Wunderground® Travel Planner: Central Park, NY
|Weather Observed||Recorded Days (of 6 total)|
4 days (67%)
|Partly Cloudy||2 days (33%)|
|Thunderstorms||0 days (0%)|
|Hail||0 days (0%)|
|Snow||0 days (0%)|
Of 6 days between 1996 and 2018, Sunny was the most frequent condition. Additionally, 0 days were recorded with precipitation.
Note: As multiple conditions can be recorded during one day, the weather observed may total more than 6.
We are confident that the weather will be Cool.
The subway will get you directly to stadiums of both New York-area major-league teams. A fun alternative, the Yankee Clipper
cruises from Manhattan's East Side and from New Jersey to Yankee Stadium on game nights. The round-trip cost is $25. The regular baseball season runs from April through September.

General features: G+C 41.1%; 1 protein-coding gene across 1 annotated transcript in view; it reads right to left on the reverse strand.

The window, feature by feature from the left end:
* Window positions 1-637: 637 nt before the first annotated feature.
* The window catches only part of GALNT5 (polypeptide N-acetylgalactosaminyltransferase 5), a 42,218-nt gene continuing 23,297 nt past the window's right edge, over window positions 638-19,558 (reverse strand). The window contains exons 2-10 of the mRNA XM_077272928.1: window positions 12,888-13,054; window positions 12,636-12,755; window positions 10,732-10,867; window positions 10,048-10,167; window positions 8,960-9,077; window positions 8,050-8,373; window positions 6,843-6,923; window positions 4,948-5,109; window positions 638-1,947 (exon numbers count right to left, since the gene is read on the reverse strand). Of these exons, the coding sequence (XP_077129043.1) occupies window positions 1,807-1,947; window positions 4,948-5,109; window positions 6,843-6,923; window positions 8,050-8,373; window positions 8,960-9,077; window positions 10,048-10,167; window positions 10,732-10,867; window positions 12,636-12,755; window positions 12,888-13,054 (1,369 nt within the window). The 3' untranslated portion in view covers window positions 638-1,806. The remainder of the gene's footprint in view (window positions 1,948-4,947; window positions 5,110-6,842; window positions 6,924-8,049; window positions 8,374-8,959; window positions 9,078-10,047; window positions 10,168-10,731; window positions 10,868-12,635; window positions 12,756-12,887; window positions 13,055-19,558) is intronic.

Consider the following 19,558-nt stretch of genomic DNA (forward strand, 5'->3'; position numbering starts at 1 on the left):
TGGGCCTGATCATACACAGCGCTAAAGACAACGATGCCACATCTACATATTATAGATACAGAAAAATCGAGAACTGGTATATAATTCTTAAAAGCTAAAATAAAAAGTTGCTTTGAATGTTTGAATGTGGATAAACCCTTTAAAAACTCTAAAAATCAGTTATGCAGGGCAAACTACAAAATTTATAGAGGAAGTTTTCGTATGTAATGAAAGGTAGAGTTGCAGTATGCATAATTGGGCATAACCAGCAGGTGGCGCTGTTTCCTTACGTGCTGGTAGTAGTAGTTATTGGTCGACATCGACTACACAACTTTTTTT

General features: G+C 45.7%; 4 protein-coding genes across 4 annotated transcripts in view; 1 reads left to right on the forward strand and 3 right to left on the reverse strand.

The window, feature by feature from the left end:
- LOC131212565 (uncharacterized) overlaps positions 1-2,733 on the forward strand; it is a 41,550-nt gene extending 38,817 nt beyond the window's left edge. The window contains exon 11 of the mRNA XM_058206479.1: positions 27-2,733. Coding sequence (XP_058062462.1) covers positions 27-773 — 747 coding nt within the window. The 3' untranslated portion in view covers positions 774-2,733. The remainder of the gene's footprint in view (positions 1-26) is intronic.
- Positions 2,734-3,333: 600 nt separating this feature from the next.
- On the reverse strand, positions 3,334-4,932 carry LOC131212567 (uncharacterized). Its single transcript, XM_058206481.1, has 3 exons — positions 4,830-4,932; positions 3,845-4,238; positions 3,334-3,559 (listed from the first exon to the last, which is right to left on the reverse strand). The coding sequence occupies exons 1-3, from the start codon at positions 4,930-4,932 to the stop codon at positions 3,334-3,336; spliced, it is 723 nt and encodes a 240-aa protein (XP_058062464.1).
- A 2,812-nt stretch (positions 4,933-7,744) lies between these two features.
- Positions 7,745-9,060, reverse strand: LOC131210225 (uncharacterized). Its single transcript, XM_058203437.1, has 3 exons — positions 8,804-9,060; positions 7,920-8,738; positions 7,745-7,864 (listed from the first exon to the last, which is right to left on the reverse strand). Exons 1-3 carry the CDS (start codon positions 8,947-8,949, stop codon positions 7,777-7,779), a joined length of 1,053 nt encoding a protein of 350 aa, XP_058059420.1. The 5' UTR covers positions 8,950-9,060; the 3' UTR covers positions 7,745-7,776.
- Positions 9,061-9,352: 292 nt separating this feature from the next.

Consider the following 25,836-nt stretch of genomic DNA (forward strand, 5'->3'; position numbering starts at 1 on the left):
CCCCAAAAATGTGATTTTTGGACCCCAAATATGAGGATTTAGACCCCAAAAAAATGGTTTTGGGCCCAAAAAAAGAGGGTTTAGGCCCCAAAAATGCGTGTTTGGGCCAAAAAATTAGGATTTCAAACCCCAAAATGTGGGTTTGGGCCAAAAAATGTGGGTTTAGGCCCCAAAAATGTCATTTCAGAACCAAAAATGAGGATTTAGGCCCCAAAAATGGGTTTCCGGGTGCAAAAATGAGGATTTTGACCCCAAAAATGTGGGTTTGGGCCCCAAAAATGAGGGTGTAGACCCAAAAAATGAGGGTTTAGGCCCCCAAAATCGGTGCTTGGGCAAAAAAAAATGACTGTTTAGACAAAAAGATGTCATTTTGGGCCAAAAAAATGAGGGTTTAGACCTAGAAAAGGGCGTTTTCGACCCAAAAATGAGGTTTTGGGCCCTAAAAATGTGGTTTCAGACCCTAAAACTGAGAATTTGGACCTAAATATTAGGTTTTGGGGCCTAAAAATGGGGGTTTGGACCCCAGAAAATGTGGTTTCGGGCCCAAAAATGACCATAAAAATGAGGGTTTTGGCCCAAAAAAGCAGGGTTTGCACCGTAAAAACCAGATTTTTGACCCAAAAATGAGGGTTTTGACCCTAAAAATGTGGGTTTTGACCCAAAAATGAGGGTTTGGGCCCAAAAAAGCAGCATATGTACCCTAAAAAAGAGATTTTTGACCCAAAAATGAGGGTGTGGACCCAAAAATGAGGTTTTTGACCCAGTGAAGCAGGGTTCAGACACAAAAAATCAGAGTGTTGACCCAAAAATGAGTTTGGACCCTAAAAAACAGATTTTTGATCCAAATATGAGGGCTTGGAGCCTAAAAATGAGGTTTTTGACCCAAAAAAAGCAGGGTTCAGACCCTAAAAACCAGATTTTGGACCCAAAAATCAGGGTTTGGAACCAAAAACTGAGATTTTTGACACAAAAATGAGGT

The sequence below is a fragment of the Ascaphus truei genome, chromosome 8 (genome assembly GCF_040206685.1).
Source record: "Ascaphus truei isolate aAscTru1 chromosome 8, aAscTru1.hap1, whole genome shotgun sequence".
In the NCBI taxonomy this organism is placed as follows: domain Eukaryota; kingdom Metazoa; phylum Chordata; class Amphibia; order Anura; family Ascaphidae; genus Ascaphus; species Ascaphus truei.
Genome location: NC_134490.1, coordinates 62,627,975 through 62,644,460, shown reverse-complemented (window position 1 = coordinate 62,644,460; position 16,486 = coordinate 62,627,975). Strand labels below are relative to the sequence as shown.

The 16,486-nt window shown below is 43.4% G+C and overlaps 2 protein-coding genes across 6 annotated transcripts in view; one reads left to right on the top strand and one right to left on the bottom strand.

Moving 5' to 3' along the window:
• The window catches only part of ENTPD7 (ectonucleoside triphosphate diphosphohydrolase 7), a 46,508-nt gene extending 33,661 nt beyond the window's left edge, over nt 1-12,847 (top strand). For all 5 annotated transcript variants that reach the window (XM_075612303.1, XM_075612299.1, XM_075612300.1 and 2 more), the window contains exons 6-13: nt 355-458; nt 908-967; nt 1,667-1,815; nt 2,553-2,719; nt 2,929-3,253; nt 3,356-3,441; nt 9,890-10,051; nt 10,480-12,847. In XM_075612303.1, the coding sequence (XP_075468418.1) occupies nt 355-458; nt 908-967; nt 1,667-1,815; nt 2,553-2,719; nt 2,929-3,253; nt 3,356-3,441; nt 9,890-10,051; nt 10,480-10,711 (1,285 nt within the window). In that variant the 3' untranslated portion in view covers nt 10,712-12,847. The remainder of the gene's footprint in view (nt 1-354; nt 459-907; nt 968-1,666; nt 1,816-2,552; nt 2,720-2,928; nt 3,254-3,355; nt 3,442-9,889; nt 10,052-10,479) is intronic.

In 2009, the New York Mets moved from Shea Stadium to the neighboring, newly constructed CitiField, at the next-to-last stop on the 7 train, in Queens; the New York Yankees also got a new home at the new Yankee Stadium. Affiliated with the Mets since 2001, the minor-league Brooklyn Cyclones are named for Coney Island's famous wooden roller coaster. They play 38 home games at KeySpan Park, next to the boardwalk, with views of the Atlantic over the right-field wall and views of historic Astroland over the left-field wall. Most people make a day of it, with time at the beach and amusement rides before an evening game. Take the D, F, or Q subway to the end of the line, and walk one block to the right of the original Nathan's Famous hot dog stand.